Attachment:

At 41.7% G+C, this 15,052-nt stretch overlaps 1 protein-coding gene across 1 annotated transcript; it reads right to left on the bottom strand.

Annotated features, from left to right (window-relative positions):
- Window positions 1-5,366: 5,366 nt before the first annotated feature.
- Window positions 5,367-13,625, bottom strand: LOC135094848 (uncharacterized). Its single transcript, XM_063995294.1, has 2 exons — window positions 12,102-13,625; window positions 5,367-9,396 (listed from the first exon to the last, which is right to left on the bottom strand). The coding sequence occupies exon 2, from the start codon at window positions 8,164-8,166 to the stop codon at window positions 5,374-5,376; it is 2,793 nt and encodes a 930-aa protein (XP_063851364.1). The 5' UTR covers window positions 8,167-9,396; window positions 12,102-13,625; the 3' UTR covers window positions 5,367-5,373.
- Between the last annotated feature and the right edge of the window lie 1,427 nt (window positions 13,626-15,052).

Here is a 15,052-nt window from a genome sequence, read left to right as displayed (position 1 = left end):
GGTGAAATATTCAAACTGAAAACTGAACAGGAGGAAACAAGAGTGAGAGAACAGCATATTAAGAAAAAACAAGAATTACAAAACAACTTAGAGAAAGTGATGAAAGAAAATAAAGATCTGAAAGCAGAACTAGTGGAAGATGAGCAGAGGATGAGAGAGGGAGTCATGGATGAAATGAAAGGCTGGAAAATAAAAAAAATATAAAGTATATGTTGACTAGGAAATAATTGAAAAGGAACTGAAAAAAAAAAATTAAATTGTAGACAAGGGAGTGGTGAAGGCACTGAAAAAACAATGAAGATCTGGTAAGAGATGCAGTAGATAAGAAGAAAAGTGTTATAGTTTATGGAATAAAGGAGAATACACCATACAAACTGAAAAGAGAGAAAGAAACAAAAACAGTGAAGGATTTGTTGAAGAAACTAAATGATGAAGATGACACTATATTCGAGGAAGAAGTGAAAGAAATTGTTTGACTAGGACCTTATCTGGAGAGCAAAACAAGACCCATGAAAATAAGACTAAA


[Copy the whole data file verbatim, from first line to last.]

At 41.7% G+C, this 15,052-nt stretch overlaps 1 protein-coding gene across 1 annotated transcript; it reads right to left on the bottom strand.

Annotated features, from left to right (window-relative positions):
- Window positions 1-5,366: 5,366 nt before the first annotated feature.
- Window positions 5,367-13,625, bottom strand: LOC135094848 (uncharacterized). Its single transcript, XM_063995294.1, has 2 exons — window positions 12,102-13,625; window positions 5,367-9,396 (listed from the first exon to the last, which is right to left on the bottom strand). The coding sequence occupies exon 2, from the start codon at window positions 8,164-8,166 to the stop codon at window positions 5,374-5,376; it is 2,793 nt and encodes a 930-aa protein (XP_063851364.1). The 5' UTR covers window positions 8,167-9,396; window positions 12,102-13,625; the 3' UTR covers window positions 5,367-5,373.
- Between the last annotated feature and the right edge of the window lie 1,427 nt (window positions 13,626-15,052).

Here is a 15,052-nt window from a genome sequence, read left to right as displayed (position 1 = left end):
GGTGAAATATTCAAACTGAAAACTGAACAGGAGGAAACAAGAGTGAGAGAACAGCATATTAAGAAAAAACAAGAATTACAAAACAACTTAGAGAAAGTGATGAAAGAAAATAAAGATCTGAAAGCAGAACTAGTGGAAGATGAGCAGAGGATGAGAGAGGGAGTCATGGATGAAATGAAAGGCTGGAAAATAAAAAAAATATAAAGTATATGTTGACTAGGAAATAATTGAAAAGGAACTGAAAAAAAAAAATTAAATTGTAGACAAGGGAGTGGTGAAGGCACTGAAAAAACAATGAAGATCTGGTAAGAGATGCAGTAGATAAGAAGAAAAGTGTTATAGTTTATGGAATAAAGGAGAATACACCATACAAACTGAAAAGAGAGAAAGAAACAAAAACAGTGAAGGATTTGTTGAAGAAACTAAATGATGAAGATGACACTATATTCGAGGAAGAAGTGAAAGAAATTGTTTGACTAGGACCTTATCTGGAGAGCAAAACAAGACCCATGAAAATAAGACTAAA